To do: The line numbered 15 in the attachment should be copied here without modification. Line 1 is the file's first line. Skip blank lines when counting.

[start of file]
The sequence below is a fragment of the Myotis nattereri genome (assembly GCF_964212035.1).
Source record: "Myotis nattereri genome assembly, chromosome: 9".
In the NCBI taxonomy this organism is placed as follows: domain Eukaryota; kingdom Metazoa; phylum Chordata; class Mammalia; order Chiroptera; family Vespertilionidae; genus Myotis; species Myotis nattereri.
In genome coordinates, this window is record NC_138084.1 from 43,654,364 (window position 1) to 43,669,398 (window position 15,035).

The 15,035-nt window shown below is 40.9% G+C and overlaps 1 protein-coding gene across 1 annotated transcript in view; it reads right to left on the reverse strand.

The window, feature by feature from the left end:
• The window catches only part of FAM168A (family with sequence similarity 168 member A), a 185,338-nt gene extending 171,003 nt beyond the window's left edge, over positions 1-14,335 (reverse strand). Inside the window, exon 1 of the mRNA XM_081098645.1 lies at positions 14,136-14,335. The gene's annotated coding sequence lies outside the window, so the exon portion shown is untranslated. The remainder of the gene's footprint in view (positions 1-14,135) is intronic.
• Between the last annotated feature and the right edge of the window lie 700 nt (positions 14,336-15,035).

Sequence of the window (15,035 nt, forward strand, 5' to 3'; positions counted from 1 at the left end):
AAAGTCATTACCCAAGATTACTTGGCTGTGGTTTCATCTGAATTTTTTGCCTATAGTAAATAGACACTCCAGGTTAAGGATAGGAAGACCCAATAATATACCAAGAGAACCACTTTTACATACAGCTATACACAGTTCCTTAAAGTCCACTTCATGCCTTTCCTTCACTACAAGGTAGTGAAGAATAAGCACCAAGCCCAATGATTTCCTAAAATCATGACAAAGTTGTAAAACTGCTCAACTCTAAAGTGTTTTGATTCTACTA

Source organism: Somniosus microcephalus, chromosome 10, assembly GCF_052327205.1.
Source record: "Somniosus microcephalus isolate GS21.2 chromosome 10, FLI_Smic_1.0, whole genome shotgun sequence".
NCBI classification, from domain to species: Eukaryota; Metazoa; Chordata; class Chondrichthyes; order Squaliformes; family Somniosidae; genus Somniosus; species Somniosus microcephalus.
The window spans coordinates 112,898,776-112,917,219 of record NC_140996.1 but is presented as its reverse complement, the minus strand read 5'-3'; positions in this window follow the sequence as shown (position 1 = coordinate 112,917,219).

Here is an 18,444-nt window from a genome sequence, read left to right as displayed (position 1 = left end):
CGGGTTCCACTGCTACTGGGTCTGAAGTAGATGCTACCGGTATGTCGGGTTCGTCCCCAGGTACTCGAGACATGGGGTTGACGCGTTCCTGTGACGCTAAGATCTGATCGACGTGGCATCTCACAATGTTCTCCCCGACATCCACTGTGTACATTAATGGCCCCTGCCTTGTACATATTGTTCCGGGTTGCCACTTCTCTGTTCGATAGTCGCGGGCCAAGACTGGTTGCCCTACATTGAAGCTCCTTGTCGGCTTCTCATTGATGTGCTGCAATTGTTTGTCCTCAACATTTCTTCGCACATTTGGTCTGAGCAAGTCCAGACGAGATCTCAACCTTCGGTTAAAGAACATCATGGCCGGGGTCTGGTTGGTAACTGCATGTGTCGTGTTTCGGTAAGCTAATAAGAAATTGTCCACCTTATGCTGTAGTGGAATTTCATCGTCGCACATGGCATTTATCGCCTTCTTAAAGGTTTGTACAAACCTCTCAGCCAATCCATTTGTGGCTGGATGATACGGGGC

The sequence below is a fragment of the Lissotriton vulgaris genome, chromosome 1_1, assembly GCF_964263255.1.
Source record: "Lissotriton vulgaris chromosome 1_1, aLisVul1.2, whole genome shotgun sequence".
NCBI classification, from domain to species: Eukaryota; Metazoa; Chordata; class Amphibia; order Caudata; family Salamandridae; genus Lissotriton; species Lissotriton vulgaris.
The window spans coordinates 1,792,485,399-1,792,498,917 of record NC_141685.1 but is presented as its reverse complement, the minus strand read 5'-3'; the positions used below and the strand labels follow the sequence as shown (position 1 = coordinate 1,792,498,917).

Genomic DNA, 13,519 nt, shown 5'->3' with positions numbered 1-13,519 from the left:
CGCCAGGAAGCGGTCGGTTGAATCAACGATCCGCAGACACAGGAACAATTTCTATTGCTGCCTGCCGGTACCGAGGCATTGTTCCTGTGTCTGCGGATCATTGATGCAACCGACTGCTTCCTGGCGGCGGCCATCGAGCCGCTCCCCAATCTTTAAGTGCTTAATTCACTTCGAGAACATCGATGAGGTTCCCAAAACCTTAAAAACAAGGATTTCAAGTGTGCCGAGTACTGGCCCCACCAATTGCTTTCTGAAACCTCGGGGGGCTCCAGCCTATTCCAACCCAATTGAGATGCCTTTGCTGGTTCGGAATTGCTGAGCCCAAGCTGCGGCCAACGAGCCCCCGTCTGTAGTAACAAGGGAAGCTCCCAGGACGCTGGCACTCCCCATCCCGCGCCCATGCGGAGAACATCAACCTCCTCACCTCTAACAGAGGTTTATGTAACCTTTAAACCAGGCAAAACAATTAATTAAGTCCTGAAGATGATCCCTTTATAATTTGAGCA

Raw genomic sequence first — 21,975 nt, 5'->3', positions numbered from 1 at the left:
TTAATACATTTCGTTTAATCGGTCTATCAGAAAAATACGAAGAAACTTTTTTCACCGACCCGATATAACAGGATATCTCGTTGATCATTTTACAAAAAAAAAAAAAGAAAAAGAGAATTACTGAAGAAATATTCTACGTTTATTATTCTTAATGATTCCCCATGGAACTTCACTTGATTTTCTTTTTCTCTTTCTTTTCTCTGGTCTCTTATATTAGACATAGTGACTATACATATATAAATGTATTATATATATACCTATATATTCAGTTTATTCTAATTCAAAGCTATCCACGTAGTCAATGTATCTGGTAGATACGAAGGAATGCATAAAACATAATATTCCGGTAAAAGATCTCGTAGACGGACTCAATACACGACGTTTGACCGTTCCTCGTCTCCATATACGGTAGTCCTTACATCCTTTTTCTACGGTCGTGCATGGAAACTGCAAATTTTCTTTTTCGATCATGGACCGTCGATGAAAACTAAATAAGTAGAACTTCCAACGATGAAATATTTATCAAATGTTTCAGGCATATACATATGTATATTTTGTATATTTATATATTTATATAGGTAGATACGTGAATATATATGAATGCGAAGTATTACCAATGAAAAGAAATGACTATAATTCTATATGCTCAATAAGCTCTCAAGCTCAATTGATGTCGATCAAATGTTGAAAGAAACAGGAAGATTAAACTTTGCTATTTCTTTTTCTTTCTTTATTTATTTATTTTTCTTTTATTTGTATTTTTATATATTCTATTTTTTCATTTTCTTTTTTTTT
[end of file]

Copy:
Here is an 18,444-nt window from a genome sequence, read left to right as displayed (position 1 = left end):